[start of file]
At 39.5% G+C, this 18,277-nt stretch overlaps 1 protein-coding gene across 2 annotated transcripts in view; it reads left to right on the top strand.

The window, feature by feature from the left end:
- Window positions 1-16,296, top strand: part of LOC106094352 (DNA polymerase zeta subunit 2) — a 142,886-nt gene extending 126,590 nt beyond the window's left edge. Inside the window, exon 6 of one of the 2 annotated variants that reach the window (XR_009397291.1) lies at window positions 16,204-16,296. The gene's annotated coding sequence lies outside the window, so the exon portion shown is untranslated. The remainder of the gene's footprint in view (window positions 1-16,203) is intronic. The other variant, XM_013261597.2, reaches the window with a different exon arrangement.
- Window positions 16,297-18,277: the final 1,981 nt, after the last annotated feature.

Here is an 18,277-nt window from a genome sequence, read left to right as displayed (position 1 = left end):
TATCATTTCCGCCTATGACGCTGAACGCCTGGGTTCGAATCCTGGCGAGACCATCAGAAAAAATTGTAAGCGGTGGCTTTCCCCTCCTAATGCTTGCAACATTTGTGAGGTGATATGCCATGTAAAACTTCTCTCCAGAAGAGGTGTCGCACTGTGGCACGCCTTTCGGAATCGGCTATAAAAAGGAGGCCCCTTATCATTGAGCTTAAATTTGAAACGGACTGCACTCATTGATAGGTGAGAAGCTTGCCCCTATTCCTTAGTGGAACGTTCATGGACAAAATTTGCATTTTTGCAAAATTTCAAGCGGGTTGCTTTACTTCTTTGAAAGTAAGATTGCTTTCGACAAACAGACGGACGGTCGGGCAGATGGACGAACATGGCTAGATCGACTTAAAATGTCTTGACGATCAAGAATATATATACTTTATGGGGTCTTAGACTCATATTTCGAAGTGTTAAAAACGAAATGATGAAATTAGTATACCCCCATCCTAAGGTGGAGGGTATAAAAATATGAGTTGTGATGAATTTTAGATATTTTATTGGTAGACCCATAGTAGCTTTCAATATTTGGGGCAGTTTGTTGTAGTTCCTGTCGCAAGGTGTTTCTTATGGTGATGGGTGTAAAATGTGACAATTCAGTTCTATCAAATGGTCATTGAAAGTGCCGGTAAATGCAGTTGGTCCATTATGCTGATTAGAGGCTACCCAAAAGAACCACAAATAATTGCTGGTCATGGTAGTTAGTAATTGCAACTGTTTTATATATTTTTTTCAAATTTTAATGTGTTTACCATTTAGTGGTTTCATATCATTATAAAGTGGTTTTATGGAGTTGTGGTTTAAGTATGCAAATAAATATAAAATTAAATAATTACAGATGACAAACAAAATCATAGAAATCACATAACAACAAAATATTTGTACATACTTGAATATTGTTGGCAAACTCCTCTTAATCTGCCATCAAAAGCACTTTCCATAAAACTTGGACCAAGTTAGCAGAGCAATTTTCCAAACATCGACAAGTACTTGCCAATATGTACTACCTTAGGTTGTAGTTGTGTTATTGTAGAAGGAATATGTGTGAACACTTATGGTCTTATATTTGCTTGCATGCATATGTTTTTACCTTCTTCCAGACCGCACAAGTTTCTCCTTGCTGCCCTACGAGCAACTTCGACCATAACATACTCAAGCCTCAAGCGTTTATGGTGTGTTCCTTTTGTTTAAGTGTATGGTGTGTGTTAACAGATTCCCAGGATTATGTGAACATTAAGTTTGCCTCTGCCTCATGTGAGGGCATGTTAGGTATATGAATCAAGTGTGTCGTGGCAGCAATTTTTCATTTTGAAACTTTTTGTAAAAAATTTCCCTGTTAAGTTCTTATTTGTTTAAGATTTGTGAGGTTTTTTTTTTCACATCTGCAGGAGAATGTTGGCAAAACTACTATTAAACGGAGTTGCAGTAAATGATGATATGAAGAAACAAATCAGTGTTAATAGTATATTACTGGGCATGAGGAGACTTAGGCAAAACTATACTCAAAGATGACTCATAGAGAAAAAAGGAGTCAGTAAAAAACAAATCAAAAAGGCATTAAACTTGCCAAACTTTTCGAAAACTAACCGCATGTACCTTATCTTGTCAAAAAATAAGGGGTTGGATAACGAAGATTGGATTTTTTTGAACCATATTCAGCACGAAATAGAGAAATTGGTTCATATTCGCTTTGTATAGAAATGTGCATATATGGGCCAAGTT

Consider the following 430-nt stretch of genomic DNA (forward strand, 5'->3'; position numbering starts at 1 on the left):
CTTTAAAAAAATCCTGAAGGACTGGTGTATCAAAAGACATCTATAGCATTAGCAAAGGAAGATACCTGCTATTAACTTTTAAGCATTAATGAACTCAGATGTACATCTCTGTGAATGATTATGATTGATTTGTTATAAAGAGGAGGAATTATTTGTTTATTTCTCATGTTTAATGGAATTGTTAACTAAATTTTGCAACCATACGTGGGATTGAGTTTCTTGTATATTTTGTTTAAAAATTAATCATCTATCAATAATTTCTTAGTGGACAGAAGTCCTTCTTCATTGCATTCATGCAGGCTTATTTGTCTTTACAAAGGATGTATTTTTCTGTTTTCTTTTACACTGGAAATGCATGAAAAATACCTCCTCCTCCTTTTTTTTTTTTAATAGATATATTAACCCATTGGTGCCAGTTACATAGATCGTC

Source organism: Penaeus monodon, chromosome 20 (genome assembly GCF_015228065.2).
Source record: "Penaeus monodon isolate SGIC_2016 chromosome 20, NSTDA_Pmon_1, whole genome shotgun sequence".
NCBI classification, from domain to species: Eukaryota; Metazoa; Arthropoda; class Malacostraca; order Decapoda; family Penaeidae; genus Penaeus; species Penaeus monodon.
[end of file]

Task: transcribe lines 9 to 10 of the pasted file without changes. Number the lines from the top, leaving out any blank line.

Source organism: Penaeus monodon, chromosome 20 (genome assembly GCF_015228065.2).
Source record: "Penaeus monodon isolate SGIC_2016 chromosome 20, NSTDA_Pmon_1, whole genome shotgun sequence".